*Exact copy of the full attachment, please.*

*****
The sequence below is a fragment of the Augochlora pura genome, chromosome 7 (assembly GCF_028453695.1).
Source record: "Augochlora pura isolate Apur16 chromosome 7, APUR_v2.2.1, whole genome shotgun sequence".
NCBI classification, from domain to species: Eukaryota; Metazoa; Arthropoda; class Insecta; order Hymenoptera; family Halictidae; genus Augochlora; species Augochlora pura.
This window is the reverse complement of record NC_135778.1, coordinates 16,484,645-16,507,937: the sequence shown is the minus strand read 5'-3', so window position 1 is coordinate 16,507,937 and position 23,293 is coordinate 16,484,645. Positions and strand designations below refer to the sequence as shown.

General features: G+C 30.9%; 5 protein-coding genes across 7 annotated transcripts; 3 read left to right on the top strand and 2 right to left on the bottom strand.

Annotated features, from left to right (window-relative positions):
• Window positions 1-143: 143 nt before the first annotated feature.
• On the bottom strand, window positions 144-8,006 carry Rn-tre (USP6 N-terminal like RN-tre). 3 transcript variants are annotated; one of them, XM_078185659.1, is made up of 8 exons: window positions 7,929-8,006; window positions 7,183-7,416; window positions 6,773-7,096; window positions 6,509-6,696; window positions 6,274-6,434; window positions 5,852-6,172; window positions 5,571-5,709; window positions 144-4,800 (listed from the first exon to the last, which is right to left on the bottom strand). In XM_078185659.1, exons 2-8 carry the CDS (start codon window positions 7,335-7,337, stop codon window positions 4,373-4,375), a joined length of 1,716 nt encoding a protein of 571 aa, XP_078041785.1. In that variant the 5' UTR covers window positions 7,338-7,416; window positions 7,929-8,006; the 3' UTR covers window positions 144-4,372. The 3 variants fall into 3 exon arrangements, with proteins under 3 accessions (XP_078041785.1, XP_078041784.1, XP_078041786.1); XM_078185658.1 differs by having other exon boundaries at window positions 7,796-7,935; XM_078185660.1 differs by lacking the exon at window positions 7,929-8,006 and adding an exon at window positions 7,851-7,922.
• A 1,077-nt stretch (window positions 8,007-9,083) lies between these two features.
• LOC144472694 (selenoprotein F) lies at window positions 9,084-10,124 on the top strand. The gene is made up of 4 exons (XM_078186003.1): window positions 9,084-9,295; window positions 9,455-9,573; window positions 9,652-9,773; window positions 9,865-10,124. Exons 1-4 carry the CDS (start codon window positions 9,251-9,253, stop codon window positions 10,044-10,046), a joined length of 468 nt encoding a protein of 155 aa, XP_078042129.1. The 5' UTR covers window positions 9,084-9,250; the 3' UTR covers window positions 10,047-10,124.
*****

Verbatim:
The sequence below is a fragment of the Augochlora pura genome, chromosome 7 (assembly GCF_028453695.1).
Source record: "Augochlora pura isolate Apur16 chromosome 7, APUR_v2.2.1, whole genome shotgun sequence".
NCBI classification, from domain to species: Eukaryota; Metazoa; Arthropoda; class Insecta; order Hymenoptera; family Halictidae; genus Augochlora; species Augochlora pura.
This window is the reverse complement of record NC_135778.1, coordinates 16,484,645-16,507,937: the sequence shown is the minus strand read 5'-3', so window position 1 is coordinate 16,507,937 and position 23,293 is coordinate 16,484,645. Positions and strand designations below refer to the sequence as shown.

General features: G+C 30.9%; 5 protein-coding genes across 7 annotated transcripts; 3 read left to right on the top strand and 2 right to left on the bottom strand.

Annotated features, from left to right (window-relative positions):
• Window positions 1-143: 143 nt before the first annotated feature.
• On the bottom strand, window positions 144-8,006 carry Rn-tre (USP6 N-terminal like RN-tre). 3 transcript variants are annotated; one of them, XM_078185659.1, is made up of 8 exons: window positions 7,929-8,006; window positions 7,183-7,416; window positions 6,773-7,096; window positions 6,509-6,696; window positions 6,274-6,434; window positions 5,852-6,172; window positions 5,571-5,709; window positions 144-4,800 (listed from the first exon to the last, which is right to left on the bottom strand). In XM_078185659.1, exons 2-8 carry the CDS (start codon window positions 7,335-7,337, stop codon window positions 4,373-4,375), a joined length of 1,716 nt encoding a protein of 571 aa, XP_078041785.1. In that variant the 5' UTR covers window positions 7,338-7,416; window positions 7,929-8,006; the 3' UTR covers window positions 144-4,372. The 3 variants fall into 3 exon arrangements, with proteins under 3 accessions (XP_078041785.1, XP_078041784.1, XP_078041786.1); XM_078185658.1 differs by having other exon boundaries at window positions 7,796-7,935; XM_078185660.1 differs by lacking the exon at window positions 7,929-8,006 and adding an exon at window positions 7,851-7,922.
• A 1,077-nt stretch (window positions 8,007-9,083) lies between these two features.
• LOC144472694 (selenoprotein F) lies at window positions 9,084-10,124 on the top strand. The gene is made up of 4 exons (XM_078186003.1): window positions 9,084-9,295; window positions 9,455-9,573; window positions 9,652-9,773; window positions 9,865-10,124. Exons 1-4 carry the CDS (start codon window positions 9,251-9,253, stop codon window positions 10,044-10,046), a joined length of 468 nt encoding a protein of 155 aa, XP_078042129.1. The 5' UTR covers window positions 9,084-9,250; the 3' UTR covers window positions 10,047-10,124.